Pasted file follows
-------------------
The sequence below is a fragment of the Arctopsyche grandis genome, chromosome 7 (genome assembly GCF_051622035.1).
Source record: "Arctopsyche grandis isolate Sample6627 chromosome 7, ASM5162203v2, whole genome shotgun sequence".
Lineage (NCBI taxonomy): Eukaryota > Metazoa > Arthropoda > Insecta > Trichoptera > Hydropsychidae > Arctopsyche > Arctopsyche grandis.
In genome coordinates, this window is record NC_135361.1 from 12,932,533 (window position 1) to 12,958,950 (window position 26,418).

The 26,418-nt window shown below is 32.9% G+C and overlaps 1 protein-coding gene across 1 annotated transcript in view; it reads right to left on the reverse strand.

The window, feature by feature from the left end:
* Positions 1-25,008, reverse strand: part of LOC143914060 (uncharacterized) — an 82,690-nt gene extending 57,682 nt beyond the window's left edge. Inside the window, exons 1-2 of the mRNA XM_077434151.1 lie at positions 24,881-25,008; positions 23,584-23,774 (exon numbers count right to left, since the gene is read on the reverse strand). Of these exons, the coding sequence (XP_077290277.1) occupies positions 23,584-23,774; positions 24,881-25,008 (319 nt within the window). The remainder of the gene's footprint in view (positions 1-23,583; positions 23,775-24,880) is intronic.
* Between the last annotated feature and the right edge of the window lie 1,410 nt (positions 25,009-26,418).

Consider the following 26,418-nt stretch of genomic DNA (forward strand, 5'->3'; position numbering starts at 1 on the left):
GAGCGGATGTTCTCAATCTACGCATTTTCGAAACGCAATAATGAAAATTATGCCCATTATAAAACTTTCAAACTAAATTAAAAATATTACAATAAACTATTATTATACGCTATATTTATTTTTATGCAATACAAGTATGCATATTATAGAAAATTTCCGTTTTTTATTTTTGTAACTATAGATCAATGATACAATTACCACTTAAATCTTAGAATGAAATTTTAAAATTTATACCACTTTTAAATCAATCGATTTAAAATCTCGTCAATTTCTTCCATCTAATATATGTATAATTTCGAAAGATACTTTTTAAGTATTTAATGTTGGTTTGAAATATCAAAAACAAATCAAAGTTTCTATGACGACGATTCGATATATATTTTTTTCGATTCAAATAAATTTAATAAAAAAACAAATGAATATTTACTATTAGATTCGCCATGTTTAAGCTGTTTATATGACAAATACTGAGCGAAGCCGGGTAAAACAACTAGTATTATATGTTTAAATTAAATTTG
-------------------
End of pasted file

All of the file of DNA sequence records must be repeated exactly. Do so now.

The sequence below is a fragment of the Arctopsyche grandis genome, chromosome 7 (genome assembly GCF_051622035.1).
Source record: "Arctopsyche grandis isolate Sample6627 chromosome 7, ASM5162203v2, whole genome shotgun sequence".
Lineage (NCBI taxonomy): Eukaryota > Metazoa > Arthropoda > Insecta > Trichoptera > Hydropsychidae > Arctopsyche > Arctopsyche grandis.
In genome coordinates, this window is record NC_135361.1 from 12,932,533 (window position 1) to 12,958,950 (window position 26,418).

The 26,418-nt window shown below is 32.9% G+C and overlaps 1 protein-coding gene across 1 annotated transcript in view; it reads right to left on the reverse strand.

The window, feature by feature from the left end:
* Positions 1-25,008, reverse strand: part of LOC143914060 (uncharacterized) — an 82,690-nt gene extending 57,682 nt beyond the window's left edge. Inside the window, exons 1-2 of the mRNA XM_077434151.1 lie at positions 24,881-25,008; positions 23,584-23,774 (exon numbers count right to left, since the gene is read on the reverse strand). Of these exons, the coding sequence (XP_077290277.1) occupies positions 23,584-23,774; positions 24,881-25,008 (319 nt within the window). The remainder of the gene's footprint in view (positions 1-23,583; positions 23,775-24,880) is intronic.
* Between the last annotated feature and the right edge of the window lie 1,410 nt (positions 25,009-26,418).

Consider the following 26,418-nt stretch of genomic DNA (forward strand, 5'->3'; position numbering starts at 1 on the left):
GAGCGGATGTTCTCAATCTACGCATTTTCGAAACGCAATAATGAAAATTATGCCCATTATAAAACTTTCAAACTAAATTAAAAATATTACAATAAACTATTATTATACGCTATATTTATTTTTATGCAATACAAGTATGCATATTATAGAAAATTTCCGTTTTTTATTTTTGTAACTATAGATCAATGATACAATTACCACTTAAATCTTAGAATGAAATTTTAAAATTTATACCACTTTTAAATCAATCGATTTAAAATCTCGTCAATTTCTTCCATCTAATATATGTATAATTTCGAAAGATACTTTTTAAGTATTTAATGTTGGTTTGAAATATCAAAAACAAATCAAAGTTTCTATGACGACGATTCGATATATATTTTTTTCGATTCAAATAAATTTAATAAAAAAACAAATGAATATTTACTATTAGATTCGCCATGTTTAAGCTGTTTATATGACAAATACTGAGCGAAGCCGGGTAAAACAACTAGTATTATATGTTTAAATTAAATTTG